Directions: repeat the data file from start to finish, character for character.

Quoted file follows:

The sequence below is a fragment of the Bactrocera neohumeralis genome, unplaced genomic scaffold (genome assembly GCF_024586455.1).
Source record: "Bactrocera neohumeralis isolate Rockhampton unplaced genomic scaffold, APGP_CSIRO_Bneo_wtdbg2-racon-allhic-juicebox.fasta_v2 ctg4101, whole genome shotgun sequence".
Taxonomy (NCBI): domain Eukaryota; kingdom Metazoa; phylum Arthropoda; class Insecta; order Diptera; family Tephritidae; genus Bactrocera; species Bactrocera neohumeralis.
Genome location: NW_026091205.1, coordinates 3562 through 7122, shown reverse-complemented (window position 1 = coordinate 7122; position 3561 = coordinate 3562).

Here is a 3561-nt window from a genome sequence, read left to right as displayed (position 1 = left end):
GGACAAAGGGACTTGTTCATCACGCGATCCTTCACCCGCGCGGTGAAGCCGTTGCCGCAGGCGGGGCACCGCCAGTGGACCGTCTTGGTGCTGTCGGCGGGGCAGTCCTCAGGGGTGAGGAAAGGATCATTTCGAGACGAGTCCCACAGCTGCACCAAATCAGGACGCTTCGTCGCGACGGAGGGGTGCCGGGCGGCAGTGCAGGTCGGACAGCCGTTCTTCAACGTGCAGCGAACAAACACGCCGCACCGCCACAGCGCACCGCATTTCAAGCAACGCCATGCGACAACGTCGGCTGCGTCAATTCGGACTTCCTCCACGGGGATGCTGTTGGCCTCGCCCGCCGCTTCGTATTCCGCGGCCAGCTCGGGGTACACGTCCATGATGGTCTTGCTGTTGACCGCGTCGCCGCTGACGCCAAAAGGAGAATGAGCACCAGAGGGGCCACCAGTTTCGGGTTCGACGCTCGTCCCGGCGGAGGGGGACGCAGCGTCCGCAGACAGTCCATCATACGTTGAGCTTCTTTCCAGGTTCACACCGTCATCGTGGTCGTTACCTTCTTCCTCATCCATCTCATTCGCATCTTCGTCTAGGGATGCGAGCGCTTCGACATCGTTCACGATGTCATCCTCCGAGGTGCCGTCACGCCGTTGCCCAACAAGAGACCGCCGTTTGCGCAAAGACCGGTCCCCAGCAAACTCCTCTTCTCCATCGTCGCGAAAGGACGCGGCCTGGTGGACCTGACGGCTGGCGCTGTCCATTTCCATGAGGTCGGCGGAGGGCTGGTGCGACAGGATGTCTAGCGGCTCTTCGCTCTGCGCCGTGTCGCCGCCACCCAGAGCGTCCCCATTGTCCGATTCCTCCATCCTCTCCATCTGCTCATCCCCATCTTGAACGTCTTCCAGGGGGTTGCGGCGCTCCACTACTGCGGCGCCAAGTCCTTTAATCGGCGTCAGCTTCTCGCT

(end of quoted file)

The sequence below is a fragment of the Bactrocera neohumeralis genome, unplaced genomic scaffold (genome assembly GCF_024586455.1).
Source record: "Bactrocera neohumeralis isolate Rockhampton unplaced genomic scaffold, APGP_CSIRO_Bneo_wtdbg2-racon-allhic-juicebox.fasta_v2 ctg4101, whole genome shotgun sequence".
Taxonomy (NCBI): domain Eukaryota; kingdom Metazoa; phylum Arthropoda; class Insecta; order Diptera; family Tephritidae; genus Bactrocera; species Bactrocera neohumeralis.
Genome location: NW_026091205.1, coordinates 3562 through 7122, shown reverse-complemented (window position 1 = coordinate 7122; position 3561 = coordinate 3562).

Here is a 3561-nt window from a genome sequence, read left to right as displayed (position 1 = left end):
GGACAAAGGGACTTGTTCATCACGCGATCCTTCACCCGCGCGGTGAAGCCGTTGCCGCAGGCGGGGCACCGCCAGTGGACCGTCTTGGTGCTGTCGGCGGGGCAGTCCTCAGGGGTGAGGAAAGGATCATTTCGAGACGAGTCCCACAGCTGCACCAAATCAGGACGCTTCGTCGCGACGGAGGGGTGCCGGGCGGCAGTGCAGGTCGGACAGCCGTTCTTCAACGTGCAGCGAACAAACACGCCGCACCGCCACAGCGCACCGCATTTCAAGCAACGCCATGCGACAACGTCGGCTGCGTCAATTCGGACTTCCTCCACGGGGATGCTGTTGGCCTCGCCCGCCGCTTCGTATTCCGCGGCCAGCTCGGGGTACACGTCCATGATGGTCTTGCTGTTGACCGCGTCGCCGCTGACGCCAAAAGGAGAATGAGCACCAGAGGGGCCACCAGTTTCGGGTTCGACGCTCGTCCCGGCGGAGGGGGACGCAGCGTCCGCAGACAGTCCATCATACGTTGAGCTTCTTTCCAGGTTCACACCGTCATCGTGGTCGTTACCTTCTTCCTCATCCATCTCATTCGCATCTTCGTCTAGGGATGCGAGCGCTTCGACATCGTTCACGATGTCATCCTCCGAGGTGCCGTCACGCCGTTGCCCAACAAGAGACCGCCGTTTGCGCAAAGACCGGTCCCCAGCAAACTCCTCTTCTCCATCGTCGCGAAAGGACGCGGCCTGGTGGACCTGACGGCTGGCGCTGTCCATTTCCATGAGGTCGGCGGAGGGCTGGTGCGACAGGATGTCTAGCGGCTCTTCGCTCTGCGCCGTGTCGCCGCCACCCAGAGCGTCCCCATTGTCCGATTCCTCCATCCTCTCCATCTGCTCATCCCCATCTTGAACGTCTTCCAGGGGGTTGCGGCGCTCCACTACTGCGGCGCCAAGTCCTTTAATCGGCGTCAGCTTCTCGCT